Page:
Why Netgear, Inc. Stock Tumbled Today

Is Netgear's drop meaningful? Or just another movement?

Jul 25, 2014 at 4:05PM

Although we don't believe in timing the market or panicking over market movements, we do like to keep an eye on big changes -- just in case they're material to our investing thesis.

What: Shares of Netgear (NASDAQ:NTGR) dropped more than 11% in Friday's trading after the networking equipment specialist reported mixed second-quarter results and disappointing forward-margin guidance.

So what: Quarterly revenue fell 5.6% year over year, to $337.6 million -- or the low end of Netgear's own guidance -- which translated to a 6.5% drop in adjusted net income per diluted share, to $0.58. Analysts, on average, were only expecting adjusted earnings of $0.55 per share, but on higher sales of $344.3 million.

However, Netgear expects current-quarter revenue in the range of $345 million to $360 million, which is well below analysts' expectations for third-quarter sales of roughly $366 million.

Now what: Netgear CEO Patrick Lo explained that the second-quarter shortfall came primarily as the result of continued weakness in Europe. At the same time, Lo insisted, "We are taking proactive measures to address this by realigning the Northern European [Retail Business Unit] and Commercial Business Unit] sales channels." Over the long term, this should aid Netgear in achieving its goals of taking market share, and improving profitability in the region.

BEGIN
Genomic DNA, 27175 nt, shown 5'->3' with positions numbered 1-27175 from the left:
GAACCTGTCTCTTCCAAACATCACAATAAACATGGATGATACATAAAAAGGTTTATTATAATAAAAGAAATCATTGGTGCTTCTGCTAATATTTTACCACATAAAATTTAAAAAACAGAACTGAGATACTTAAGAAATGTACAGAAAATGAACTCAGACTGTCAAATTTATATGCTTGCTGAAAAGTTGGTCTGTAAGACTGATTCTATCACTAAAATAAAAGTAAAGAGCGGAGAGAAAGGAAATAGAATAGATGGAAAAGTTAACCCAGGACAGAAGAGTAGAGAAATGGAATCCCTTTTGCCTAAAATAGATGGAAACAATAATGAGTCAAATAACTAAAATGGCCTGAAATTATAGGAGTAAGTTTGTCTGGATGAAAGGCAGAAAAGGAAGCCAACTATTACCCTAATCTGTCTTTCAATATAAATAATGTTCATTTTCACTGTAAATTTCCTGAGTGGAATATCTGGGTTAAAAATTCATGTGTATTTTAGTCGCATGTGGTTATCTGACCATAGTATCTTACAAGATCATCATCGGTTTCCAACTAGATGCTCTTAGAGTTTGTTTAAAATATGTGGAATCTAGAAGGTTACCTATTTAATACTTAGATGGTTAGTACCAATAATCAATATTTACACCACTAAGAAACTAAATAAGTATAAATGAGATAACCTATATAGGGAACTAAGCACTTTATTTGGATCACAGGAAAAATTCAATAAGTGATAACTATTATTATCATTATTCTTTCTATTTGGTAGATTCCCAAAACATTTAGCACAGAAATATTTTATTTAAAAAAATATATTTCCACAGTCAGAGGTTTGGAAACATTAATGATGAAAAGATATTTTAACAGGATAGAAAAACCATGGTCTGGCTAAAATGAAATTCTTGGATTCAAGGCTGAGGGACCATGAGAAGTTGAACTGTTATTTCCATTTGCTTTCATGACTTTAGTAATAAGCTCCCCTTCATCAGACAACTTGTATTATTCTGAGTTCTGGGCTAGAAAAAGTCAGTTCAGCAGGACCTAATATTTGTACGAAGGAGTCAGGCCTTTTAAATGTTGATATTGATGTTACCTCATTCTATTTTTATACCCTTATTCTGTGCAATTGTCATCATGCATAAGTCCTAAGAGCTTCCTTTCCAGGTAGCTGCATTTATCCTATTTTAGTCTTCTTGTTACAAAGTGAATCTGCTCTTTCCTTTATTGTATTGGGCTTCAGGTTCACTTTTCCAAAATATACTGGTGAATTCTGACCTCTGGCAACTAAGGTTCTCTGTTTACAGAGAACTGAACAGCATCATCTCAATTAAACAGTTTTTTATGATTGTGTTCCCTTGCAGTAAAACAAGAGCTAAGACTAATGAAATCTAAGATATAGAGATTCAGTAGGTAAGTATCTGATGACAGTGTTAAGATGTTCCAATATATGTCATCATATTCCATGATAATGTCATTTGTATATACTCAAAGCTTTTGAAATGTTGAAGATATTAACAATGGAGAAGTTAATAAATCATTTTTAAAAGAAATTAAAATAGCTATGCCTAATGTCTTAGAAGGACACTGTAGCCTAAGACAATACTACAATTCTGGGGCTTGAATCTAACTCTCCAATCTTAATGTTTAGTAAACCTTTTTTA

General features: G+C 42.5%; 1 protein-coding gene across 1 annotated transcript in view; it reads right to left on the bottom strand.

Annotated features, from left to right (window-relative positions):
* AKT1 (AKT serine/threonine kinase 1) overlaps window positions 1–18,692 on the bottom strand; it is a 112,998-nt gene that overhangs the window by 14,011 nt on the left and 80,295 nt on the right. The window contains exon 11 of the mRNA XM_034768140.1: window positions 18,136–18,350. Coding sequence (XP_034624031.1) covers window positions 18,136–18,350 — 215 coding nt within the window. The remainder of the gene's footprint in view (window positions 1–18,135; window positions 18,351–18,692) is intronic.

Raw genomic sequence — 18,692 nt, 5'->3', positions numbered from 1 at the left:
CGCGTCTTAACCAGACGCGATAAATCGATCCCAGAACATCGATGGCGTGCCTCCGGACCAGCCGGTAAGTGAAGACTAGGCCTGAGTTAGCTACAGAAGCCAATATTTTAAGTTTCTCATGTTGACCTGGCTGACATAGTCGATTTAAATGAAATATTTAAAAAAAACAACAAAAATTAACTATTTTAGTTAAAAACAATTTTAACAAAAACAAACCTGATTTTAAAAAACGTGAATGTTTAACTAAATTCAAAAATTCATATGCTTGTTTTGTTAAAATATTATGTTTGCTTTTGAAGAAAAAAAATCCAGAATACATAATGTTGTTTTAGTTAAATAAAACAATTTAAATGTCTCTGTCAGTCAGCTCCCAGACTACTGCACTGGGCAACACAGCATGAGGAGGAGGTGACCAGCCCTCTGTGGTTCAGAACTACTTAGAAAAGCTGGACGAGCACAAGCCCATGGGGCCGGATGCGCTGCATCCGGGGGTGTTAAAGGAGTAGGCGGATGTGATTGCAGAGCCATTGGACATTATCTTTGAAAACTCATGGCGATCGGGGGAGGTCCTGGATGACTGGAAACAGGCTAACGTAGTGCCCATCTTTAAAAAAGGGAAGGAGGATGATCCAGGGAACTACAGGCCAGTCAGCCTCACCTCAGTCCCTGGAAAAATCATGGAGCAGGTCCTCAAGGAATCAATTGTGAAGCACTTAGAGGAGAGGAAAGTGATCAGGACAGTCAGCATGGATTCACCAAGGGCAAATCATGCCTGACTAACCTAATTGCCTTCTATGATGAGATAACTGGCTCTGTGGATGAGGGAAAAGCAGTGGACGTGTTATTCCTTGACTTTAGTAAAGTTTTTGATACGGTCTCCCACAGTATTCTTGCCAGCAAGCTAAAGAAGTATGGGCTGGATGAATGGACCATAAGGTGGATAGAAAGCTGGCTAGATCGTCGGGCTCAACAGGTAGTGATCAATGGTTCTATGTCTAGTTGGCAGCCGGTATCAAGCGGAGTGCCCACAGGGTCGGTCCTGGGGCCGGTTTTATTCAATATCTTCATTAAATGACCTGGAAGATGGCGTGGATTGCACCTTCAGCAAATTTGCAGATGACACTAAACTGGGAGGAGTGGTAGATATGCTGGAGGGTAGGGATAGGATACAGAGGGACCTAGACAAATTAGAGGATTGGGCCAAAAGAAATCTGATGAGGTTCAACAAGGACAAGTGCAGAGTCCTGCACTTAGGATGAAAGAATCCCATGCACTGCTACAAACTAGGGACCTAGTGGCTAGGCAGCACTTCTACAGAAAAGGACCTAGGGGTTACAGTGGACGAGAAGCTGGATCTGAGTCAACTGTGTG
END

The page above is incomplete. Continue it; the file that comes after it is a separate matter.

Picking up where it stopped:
I've made no secret of my fondness for this solidly profitable small-cap stock. After all, as Internet-connected devices only continue to become more ubiquitous, Netgear's solid long-term growth prospects only become all that much more clear. And continued weakness in Europe, while not ideal, is hardly indicative of a broader problem with Netgear's business. As a result, I still plan on holding tight to my own shares of Netgear for the foreseeable future.

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Steve Symington owns shares of Netgear. The Motley Fool recommends Netgear. Try any of our Foolish newsletter services free for 30 days. We Fools may not all hold the same opinions, but we all believe that considering a diverse range of insights makes us better investors. The Motley Fool has a disclosure policy.

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